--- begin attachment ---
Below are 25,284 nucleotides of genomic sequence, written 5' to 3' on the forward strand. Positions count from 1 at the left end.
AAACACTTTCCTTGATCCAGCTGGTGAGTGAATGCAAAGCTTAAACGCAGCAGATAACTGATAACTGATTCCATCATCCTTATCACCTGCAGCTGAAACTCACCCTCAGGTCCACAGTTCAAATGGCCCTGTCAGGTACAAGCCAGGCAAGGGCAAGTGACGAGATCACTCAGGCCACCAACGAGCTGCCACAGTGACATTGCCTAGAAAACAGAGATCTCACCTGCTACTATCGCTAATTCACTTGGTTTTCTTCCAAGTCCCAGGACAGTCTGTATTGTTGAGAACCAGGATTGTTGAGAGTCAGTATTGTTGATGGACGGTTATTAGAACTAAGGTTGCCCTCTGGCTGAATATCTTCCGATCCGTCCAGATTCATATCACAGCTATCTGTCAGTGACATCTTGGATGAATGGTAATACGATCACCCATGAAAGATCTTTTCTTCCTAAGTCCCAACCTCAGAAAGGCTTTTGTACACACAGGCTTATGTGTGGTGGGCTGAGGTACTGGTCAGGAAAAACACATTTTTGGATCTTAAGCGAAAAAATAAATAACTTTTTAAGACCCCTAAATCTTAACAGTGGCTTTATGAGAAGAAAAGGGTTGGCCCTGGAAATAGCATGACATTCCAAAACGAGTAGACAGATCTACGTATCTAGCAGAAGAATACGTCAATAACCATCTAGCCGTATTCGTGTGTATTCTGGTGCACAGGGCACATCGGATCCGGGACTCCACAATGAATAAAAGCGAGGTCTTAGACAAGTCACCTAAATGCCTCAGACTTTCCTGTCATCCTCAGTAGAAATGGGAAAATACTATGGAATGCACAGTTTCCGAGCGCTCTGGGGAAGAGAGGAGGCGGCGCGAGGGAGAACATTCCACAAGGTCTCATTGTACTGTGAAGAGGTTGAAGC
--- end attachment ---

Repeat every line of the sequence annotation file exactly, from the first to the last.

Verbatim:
Below are 25,284 nucleotides of genomic sequence, written 5' to 3' on the forward strand. Positions count from 1 at the left end.
AAACACTTTCCTTGATCCAGCTGGTGAGTGAATGCAAAGCTTAAACGCAGCAGATAACTGATAACTGATTCCATCATCCTTATCACCTGCAGCTGAAACTCACCCTCAGGTCCACAGTTCAAATGGCCCTGTCAGGTACAAGCCAGGCAAGGGCAAGTGACGAGATCACTCAGGCCACCAACGAGCTGCCACAGTGACATTGCCTAGAAAACAGAGATCTCACCTGCTACTATCGCTAATTCACTTGGTTTTCTTCCAAGTCCCAGGACAGTCTGTATTGTTGAGAACCAGGATTGTTGAGAGTCAGTATTGTTGATGGACGGTTATTAGAACTAAGGTTGCCCTCTGGCTGAATATCTTCCGATCCGTCCAGATTCATATCACAGCTATCTGTCAGTGACATCTTGGATGAATGGTAATACGATCACCCATGAAAGATCTTTTCTTCCTAAGTCCCAACCTCAGAAAGGCTTTTGTACACACAGGCTTATGTGTGGTGGGCTGAGGTACTGGTCAGGAAAAACACATTTTTGGATCTTAAGCGAAAAAATAAATAACTTTTTAAGACCCCTAAATCTTAACAGTGGCTTTATGAGAAGAAAAGGGTTGGCCCTGGAAATAGCATGACATTCCAAAACGAGTAGACAGATCTACGTATCTAGCAGAAGAATACGTCAATAACCATCTAGCCGTATTCGTGTGTATTCTGGTGCACAGGGCACATCGGATCCGGGACTCCACAATGAATAAAAGCGAGGTCTTAGACAAGTCACCTAAATGCCTCAGACTTTCCTGTCATCCTCAGTAGAAATGGGAAAATACTATGGAATGCACAGTTTCCGAGCGCTCTGGGGAAGAGAGGAGGCGGCGCGAGGGAGAACATTCCACAAGGTCTCATTGTACTGTGAAGAGGTTGAAGC